Millennium Foundation out, student grants in

Tuesday, April 7th, 2009

The demise of the Canadian Millennium Scholarship Foundation signals a new era in student funding, as the federal government recently unveiled its replacement: the Canada Student Grant Program.

Ten years ago, the CMSF began with an endowment of $2.5 billion to be spent by the end of 2009. As the program’s deadline neared, speculation began about the fate of this funding and various lobbying efforts arose to renew the CMSF.

But the door was finally closed on the scholarship program last month. Finance Minister Jim Flaherty announced the foundation would not be renewed in the 2008 federal budget.

Now, $350 million per year has been allocated to the new program.

Two student financial aid experts " University Students’ Council VP-university affairs and Ontario Undergraduate Student Alliance president David Simmonds and Canadian Alliance of Student Associations national director Zach Churchill " weighed in on the pros and cons of this new initiative.

“Our members were clearly disappointed that the Foundation wasn’t renewed,” Churchill said, but added the new program does reflect their lobbying efforts.

While Churchill said the budget did not target aboriginals, first-generation learners, rural students or those with disabilities, he was pleased to see targeted funding for low-income students in the CSGP plan.

Simmonds disagreed and said the CSGP may cause reduced aid for low-income students.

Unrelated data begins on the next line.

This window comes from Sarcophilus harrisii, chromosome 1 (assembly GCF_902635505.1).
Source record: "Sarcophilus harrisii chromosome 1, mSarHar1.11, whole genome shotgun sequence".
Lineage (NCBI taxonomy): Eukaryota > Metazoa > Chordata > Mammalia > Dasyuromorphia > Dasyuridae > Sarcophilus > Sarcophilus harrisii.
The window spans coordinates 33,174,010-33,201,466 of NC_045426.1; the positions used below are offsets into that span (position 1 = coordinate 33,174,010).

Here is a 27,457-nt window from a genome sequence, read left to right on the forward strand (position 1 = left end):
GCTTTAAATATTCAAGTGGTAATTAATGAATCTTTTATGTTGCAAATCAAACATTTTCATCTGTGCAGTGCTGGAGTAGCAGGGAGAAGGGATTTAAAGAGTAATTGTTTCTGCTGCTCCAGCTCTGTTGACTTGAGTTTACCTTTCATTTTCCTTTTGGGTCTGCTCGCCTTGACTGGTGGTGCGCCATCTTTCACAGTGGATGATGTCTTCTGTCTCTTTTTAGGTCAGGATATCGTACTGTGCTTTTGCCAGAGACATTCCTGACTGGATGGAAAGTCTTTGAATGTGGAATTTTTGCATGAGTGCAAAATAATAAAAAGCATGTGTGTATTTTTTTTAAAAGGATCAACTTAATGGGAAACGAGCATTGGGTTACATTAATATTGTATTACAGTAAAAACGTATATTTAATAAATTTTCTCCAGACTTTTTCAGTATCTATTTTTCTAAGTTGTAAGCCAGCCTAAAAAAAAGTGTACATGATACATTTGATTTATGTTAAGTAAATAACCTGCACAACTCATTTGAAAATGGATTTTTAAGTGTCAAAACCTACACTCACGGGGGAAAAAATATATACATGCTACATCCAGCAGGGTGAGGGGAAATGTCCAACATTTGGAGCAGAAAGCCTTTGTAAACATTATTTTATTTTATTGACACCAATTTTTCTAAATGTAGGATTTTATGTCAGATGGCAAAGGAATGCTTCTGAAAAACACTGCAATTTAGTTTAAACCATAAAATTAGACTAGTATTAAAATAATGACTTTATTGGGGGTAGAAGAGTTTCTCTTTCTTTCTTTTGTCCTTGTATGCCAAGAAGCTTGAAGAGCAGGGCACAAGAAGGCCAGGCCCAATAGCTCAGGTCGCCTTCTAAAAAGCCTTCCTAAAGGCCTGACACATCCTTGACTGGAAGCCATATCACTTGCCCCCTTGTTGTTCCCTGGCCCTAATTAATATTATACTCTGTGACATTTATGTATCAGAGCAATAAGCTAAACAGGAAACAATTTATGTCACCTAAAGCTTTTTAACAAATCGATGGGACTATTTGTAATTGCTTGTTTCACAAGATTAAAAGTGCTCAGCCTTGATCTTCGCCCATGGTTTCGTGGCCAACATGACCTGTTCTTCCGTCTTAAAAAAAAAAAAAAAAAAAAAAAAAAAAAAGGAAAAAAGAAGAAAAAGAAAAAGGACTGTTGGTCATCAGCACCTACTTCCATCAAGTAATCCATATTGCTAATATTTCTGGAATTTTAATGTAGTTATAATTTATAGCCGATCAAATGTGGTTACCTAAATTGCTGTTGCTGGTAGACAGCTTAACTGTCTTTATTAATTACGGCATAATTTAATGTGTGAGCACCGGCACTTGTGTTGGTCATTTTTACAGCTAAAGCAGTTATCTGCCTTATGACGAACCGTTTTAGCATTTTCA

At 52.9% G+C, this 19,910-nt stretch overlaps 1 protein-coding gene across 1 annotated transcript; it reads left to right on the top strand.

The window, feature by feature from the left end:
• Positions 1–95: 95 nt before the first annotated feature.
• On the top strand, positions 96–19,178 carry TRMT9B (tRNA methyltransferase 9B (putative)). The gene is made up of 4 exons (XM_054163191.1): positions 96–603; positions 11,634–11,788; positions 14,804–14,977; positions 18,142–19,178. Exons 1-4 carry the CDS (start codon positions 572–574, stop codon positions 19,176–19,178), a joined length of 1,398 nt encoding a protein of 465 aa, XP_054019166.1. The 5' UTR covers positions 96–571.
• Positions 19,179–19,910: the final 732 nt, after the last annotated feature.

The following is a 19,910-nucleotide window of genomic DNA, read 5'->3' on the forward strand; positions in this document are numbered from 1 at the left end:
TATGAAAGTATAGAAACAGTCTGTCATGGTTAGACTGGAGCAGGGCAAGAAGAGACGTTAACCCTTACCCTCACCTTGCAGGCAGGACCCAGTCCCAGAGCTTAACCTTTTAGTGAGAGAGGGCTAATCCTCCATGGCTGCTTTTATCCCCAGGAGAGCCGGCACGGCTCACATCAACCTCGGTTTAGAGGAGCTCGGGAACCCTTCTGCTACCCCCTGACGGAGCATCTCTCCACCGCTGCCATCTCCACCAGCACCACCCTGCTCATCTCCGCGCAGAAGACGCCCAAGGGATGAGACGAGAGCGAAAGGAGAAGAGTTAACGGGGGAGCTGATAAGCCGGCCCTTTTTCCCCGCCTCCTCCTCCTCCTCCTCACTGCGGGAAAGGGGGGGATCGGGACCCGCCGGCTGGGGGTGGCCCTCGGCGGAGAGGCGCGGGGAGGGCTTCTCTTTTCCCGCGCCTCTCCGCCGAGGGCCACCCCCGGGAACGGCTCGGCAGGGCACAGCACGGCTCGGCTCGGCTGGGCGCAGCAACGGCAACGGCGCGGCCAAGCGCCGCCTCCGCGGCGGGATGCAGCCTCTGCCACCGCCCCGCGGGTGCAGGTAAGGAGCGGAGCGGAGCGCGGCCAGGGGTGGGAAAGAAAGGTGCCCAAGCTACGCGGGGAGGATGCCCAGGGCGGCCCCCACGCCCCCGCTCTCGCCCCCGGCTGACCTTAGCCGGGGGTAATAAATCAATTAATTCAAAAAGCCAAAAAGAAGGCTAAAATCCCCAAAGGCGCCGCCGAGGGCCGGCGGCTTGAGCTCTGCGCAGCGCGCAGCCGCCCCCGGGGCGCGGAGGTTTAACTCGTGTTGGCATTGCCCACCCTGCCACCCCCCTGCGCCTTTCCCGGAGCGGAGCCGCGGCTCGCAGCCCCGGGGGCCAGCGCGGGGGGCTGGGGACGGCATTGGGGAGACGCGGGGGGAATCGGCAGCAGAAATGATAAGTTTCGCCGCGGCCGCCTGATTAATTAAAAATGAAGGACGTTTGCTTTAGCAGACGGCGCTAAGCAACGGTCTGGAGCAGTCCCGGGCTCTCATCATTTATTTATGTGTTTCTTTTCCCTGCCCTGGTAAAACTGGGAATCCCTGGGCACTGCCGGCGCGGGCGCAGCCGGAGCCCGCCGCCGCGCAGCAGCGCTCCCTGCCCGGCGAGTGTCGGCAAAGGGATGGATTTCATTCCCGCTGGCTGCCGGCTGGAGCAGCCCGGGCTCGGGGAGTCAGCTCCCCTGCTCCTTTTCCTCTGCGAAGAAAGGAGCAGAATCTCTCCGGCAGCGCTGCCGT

The total amount of grant money will stay the same, but will be spread out more between students " resulting in more opportunities for middle-income students to obtain financial aid, while taking money away from lower-income applicants.

Unlike the need-based system used in the CMSF, the new program will be income-based. This could potentially result in more grant dollars received by college students.

Simmonds added the CSGP will not use the per-capita formula of the CMSF. This means higher populations in provinces like Ontario will not be a factor in the distribution of grants and more money will go to Manitoba, Saskatchewan and the Atlantic provinces.

“Less money will go to Ontario students,” Simmonds warned.

Despite the CSGP’s drawbacks, students are guaranteed to not lose any funding overall.

“We think that this program, as it’s presented, doesn’t fulfill all the benefits [the CMSF] was providing students in the post-secondary community,” Churchill said, “but because this is a new program and the government is going to work with students to develop it ... the holes could be fixed over time.”

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